According to podiatry today there are 265 Million soccer players around the world. This includes male and female athletes. That’s a lot of people playing soccer and as you could imagine within that demographic there is bound to be sprained ankles. Foot injuries within the millions of kicks and hits that happen every day.
Which means podiatrists all over the world stay pretty busy treating these soccer players.
Have a soccer injury? find us: Podiatrist Wheat Ridge
Why do soccer players sprain their ankles?
A sprained ankle happens when ligaments inside the ankle are torn. Most of the time a sprained ankle happens on the lateral/outside of the ankle. In soccer many players who happen to step on uneven ground at a fast pace or stepping on another player’s foot. The ankle can move in ways that it’s not supposed to leading to the torn ligaments and a sprained ankle.
Soccer players will report pain after rolling their ankle, usually on the outside. After the injury happens the player can usually determine whether or not they have an injury. It’s best to have the injury accessed to decide if it is, in fact, a sprained ankle. A good rule of thumb is that if you’re unable to walk a few steps without the ankle hurting then you should consult with your podiatrist about having it looked at.
Your ankle has multiple ligaments and your ligaments connect each of your bones in the ankle. When you’re speaking of a sprained ankle there are a few of those ligaments that are as you could guess, sprained.
An eversion ankle sprain can happen while playing soccer too. Just not as frequently as eversion sprains. These are the two types of ankle sprains that can happen: Inversion Sprain and Eversion Sprain.
Eversion Sprain: As we already mentioned an Eversion sprain happens when the lateral and outer ligaments are stretched too far. This is the most common type of ankle sprain and especially in soccer.
Eversion Sprain: These type of sprains happen when the ankle rolls too far inwards. Not as common in soccer but still possible.
Now that you have an understanding of how sprained ankles can happen in soccer and what they are you should be able to address them if you have one.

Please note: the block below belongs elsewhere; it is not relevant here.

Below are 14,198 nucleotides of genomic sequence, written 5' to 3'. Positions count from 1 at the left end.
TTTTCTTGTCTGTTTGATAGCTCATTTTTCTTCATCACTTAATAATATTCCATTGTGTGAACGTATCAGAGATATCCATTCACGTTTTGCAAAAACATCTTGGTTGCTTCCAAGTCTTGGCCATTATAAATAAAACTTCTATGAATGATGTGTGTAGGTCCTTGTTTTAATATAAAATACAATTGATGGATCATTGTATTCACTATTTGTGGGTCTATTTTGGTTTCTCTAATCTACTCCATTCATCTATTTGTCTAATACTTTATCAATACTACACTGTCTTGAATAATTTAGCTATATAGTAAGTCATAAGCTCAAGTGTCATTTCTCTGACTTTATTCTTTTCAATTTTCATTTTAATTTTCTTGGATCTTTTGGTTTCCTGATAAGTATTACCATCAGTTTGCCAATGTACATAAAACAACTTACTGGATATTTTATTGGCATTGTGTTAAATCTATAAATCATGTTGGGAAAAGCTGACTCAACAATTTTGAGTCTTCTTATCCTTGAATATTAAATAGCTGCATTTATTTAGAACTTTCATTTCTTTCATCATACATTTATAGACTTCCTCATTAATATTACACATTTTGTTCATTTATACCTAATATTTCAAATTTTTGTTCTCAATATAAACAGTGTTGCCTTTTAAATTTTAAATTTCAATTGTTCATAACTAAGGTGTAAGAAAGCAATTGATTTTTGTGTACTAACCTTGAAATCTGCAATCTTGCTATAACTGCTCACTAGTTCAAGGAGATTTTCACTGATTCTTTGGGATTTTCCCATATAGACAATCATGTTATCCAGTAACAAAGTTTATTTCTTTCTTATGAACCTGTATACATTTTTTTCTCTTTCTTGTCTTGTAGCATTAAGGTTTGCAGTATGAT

Treating the Sprained Ankle
From person to person the severity of the actual ankle sprain will vary. Sometimes there are on field treatments that can go underway and sometimes the ER or a podiatrist visit is necessary. The player will always be able to verbally translate the pain that she/he is feeling.
Above the heart
As much as possible, try to keep the blood flow to the heart good by elevating the ankle.
Staying off the ankle
Crutches or a boot can be issues to assist the healing process. Staying off the foot by avoiding any exercises or activities is good too
Help the healing process of the ankle by applying ice to reduce swelling. Remember to never apply Ice to your bare skin.
Recover by rest
This goes hand in hand with staying off the ankle. The first steps to recovery of your ankle should be rest. In no time you will be back on the field.
If needed you can apply ankle wrap to the ankle to help reduce any type of swelling or bleeding from the injury you sustained while playing soccer
When pain becomes unbearable and you can’t even walk anymore without the pain. It’s time to consult with your doctor or local podiatrist. Especially with a 2nd or 3rd-degree sprain. The tips to recovery we mentioned above are a great place to start but you will have a better idea of what steps to take after consulting with your doctor.
Getting back on the field
With any injury that is the result of a sport, you shouldn’t just jump back in like the ankle sprain never happened. Take it easy, try levels of something before stabbing at a full kick or running full speed. This will let you learn what you can and can’t do right away.
Your goals when returning to the soccer field should be on running without feeling the pain or limping. Focusing on the game more than your prior injury, unless it is clearly bothering you. Regaining full strength in the ankle that had been strained, you can compare it to your uninjured ankle.
If you have a team physician or podiatrist you frequently see ask them about good exercises for the ankle that can help with recovery.
A sprained ankle is never fun and especially not when you want to get back to playing your sport. Call us at (303) 422-6043 or schedule online at tmfa.co/visit to be seen by our team!